From the TUC

Underemployment and the ‘want work’ level

18 Feb 2010, by in Labour market

Unemployment has been quite stable since last summer, with another small fall in today’s figures. As Nicola has reported, the results so far have been nowhere near as bad as most people expected at the start of the recession. It isn’t surprising that many people ask whether the unemployment figures tell the whole story – how much ‘hidden unemployment’ is there?

What would ‘hidden unemployment’ mean? In the labour market statistics, everyone of working age is given one of three labels: employed, unemployed or ‘economically inactive’. Obviously, unemployed people aren’t hidden, but some people counted as employed or economically inactive can be.

Firstly, there are employed people who don’t have as much paid work as they’d like – the ‘underemployed’. In the past I’ve looked at this issue by using the labour market figures for the number of people who are working in part-time jobs, but only because they can’t find full-time employment. These numbers are worryingly high – in today’s figures one part-time worker in seven is involuntary – and the level of involuntary part-time work has been rising during this recession:

Graph: involuntary part-time work in the recession

The proportion of part-time workers who are involuntary is now roughly the same as it was during the 1990s recession; the level is a little lower. This is a common pattern for recessions, and instinctively it makes sense – when the labour market is tough some people find that their employer switches to short-time working; others lose their full-time job and can only get a part-time replacement.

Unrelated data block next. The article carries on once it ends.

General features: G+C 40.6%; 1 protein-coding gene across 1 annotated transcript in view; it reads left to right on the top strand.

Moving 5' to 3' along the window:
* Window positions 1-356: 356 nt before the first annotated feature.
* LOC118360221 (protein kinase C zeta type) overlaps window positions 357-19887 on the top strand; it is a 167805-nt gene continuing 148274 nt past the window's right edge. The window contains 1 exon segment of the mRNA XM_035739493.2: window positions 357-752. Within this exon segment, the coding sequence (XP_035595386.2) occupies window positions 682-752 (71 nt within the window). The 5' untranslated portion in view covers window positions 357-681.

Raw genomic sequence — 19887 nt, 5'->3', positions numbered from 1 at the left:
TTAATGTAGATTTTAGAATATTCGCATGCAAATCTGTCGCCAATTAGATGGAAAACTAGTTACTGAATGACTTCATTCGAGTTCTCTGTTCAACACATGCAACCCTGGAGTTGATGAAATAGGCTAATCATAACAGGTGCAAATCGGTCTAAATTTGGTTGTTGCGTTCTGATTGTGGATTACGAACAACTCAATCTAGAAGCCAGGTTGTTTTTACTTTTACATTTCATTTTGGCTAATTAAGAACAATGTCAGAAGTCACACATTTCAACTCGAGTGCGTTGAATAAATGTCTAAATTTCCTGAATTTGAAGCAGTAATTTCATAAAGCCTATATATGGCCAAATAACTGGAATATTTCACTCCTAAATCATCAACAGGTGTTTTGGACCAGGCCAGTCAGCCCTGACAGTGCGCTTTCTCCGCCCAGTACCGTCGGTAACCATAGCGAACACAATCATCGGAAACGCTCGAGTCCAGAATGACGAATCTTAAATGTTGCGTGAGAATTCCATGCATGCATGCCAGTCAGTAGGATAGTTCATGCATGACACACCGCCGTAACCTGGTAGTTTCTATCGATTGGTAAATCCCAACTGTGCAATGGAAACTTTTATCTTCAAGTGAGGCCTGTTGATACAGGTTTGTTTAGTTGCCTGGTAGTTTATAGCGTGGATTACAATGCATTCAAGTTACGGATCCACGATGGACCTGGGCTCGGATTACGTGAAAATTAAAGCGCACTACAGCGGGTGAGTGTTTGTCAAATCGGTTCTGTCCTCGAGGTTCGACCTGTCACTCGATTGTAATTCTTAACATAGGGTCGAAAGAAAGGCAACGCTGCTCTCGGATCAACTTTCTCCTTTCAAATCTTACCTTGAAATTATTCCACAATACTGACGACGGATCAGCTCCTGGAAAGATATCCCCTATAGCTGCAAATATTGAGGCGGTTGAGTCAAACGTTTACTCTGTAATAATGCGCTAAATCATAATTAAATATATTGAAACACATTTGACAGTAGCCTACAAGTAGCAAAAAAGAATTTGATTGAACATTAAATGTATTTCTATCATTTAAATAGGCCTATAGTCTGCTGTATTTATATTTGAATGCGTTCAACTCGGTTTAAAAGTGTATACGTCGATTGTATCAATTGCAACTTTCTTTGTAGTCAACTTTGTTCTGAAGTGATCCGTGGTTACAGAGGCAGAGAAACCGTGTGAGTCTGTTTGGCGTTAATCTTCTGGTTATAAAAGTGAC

But this is only an approximate measure of underemployment. An important article in the latest edition of the Office for National Statistics’ Economic and Labour Market Review points out that it seriously underestimates the amount of underemployment. Firstly, the Labour Force Survey relies on respondents to decide whether they are in part-time work and some people working 40 hours a week classify themselves as part-time, while others working 16 hours a week classify themselves as full-time. Secondly, someone in a full-time job can be underemployed if they are willing and able to work longer – though it is usually accepted that only people working below a threshold amount of hours should be included in measures of underemployment.

The ONS has been collecting statistics on people who are in employment but –

  • want an extra job, or
  • want to move from their current job to another job with longer hours, or
  • want extra hours in their current job.

These figures now go back to 2000, and they include the number of underemployed people (the level) and the proportion of all those in employment that are underemployed (the rate):

Underemployment, 2000 – 2009

Underemployment
level (millions)

Underemployment
Rate (%)

2000

2.2

8.0

2001

1.9

7.0

2002

1.9

7.0

2003

1.9

6.8

2004

1.9

6.6

2005

1.9

6.6

2006

2.0

7.0

2007

2.1

7.3

2008

2.3

7.7